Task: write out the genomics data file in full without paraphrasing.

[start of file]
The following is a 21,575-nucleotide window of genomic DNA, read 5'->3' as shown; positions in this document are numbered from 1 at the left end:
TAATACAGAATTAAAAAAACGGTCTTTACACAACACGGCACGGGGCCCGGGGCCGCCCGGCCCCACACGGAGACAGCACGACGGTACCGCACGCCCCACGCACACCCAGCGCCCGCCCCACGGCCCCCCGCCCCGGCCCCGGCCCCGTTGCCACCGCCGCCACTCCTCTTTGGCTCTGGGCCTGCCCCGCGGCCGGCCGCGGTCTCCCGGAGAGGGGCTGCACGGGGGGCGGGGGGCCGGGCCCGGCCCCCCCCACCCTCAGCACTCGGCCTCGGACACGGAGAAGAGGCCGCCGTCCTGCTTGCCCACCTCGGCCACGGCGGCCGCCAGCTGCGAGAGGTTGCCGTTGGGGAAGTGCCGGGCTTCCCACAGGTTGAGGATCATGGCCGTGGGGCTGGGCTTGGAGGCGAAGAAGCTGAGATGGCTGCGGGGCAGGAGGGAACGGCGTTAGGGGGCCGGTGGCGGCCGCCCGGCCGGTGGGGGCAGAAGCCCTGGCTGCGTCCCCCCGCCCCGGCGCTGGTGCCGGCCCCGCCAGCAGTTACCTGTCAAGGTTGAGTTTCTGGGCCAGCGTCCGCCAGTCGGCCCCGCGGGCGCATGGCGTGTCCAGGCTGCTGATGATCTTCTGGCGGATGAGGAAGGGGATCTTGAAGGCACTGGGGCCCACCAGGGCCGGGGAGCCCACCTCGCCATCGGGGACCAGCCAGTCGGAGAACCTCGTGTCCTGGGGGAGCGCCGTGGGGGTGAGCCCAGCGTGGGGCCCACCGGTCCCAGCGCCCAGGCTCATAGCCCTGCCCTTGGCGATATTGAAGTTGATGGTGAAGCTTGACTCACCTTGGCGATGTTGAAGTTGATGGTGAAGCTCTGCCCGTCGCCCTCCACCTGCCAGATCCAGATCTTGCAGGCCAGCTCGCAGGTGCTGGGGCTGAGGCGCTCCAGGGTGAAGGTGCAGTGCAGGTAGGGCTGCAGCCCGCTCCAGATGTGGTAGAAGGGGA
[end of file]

The following is a 21,575-nucleotide window of genomic DNA, read 5'->3' as shown; positions in this document are numbered from 1 at the left end:
TAATACAGAATTAAAAAAACGGTCTTTACACAACACGGCACGGGGCCCGGGGCCGCCCGGCCCCACACGGAGACAGCACGACGGTACCGCACGCCCCACGCACACCCAGCGCCCGCCCCACGGCCCCCCGCCCCGGCCCCGGCCCCGTTGCCACCGCCGCCACTCCTCTTTGGCTCTGGGCCTGCCCCGCGGCCGGCCGCGGTCTCCCGGAGAGGGGCTGCACGGGGGGCGGGGGGCCGGGCCCGGCCCCCCCCACCCTCAGCACTCGGCCTCGGACACGGAGAAGAGGCCGCCGTCCTGCTTGCCCACCTCGGCCACGGCGGCCGCCAGCTGCGAGAGGTTGCCGTTGGGGAAGTGCCGGGCTTCCCACAGGTTGAGGATCATGGCCGTGGGGCTGGGCTTGGAGGCGAAGAAGCTGAGATGGCTGCGGGGCAGGAGGGAACGGCGTTAGGGGGCCGGTGGCGGCCGCCCGGCCGGTGGGGGCAGAAGCCCTGGCTGCGTCCCCCCGCCCCGGCGCTGGTGCCGGCCCCGCCAGCAGTTACCTGTCAAGGTTGAGTTTCTGGGCCAGCGTCCGCCAGTCGGCCCCGCGGGCGCATGGCGTGTCCAGGCTGCTGATGATCTTCTGGCGGATGAGGAAGGGGATCTTGAAGGCACTGGGGCCCACCAGGGCCGGGGAGCCCACCTCGCCATCGGGGACCAGCCAGTCGGAGAACCTCGTGTCCTGGGGGAGCGCCGTGGGGGTGAGCCCAGCGTGGGGCCCACCGGTCCCAGCGCCCAGGCTCATAGCCCTGCCCTTGGCGATATTGAAGTTGATGGTGAAGCTTGACTCACCTTGGCGATGTTGAAGTTGATGGTGAAGCTCTGCCCGTCGCCCTCCACCTGCCAGATCCAGATCTTGCAGGCCAGCTCGCAGGTGCTGGGGCTGAGGCGCTCCAGGGTGAAGGTGCAGTGCAGGTAGGGCTGCAGCCCGCTCCAGATGTGGTAGAAGGGGA